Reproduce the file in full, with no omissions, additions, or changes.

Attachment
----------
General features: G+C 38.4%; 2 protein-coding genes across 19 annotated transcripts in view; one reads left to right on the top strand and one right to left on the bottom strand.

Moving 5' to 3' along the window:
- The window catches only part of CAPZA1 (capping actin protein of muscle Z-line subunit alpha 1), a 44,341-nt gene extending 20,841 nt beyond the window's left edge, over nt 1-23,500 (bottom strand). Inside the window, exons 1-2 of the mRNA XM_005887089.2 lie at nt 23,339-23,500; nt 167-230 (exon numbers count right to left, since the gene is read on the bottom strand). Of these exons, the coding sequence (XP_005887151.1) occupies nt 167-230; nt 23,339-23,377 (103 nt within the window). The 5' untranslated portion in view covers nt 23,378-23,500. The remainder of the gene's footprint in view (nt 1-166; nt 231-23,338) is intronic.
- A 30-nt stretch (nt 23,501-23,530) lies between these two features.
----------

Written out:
General features: G+C 38.4%; 2 protein-coding genes across 19 annotated transcripts in view; one reads left to right on the top strand and one right to left on the bottom strand.

Moving 5' to 3' along the window:
- The window catches only part of CAPZA1 (capping actin protein of muscle Z-line subunit alpha 1), a 44,341-nt gene extending 20,841 nt beyond the window's left edge, over nt 1-23,500 (bottom strand). Inside the window, exons 1-2 of the mRNA XM_005887089.2 lie at nt 23,339-23,500; nt 167-230 (exon numbers count right to left, since the gene is read on the bottom strand). Of these exons, the coding sequence (XP_005887151.1) occupies nt 167-230; nt 23,339-23,377 (103 nt within the window). The 5' untranslated portion in view covers nt 23,378-23,500. The remainder of the gene's footprint in view (nt 1-166; nt 231-23,338) is intronic.
- A 30-nt stretch (nt 23,501-23,530) lies between these two features.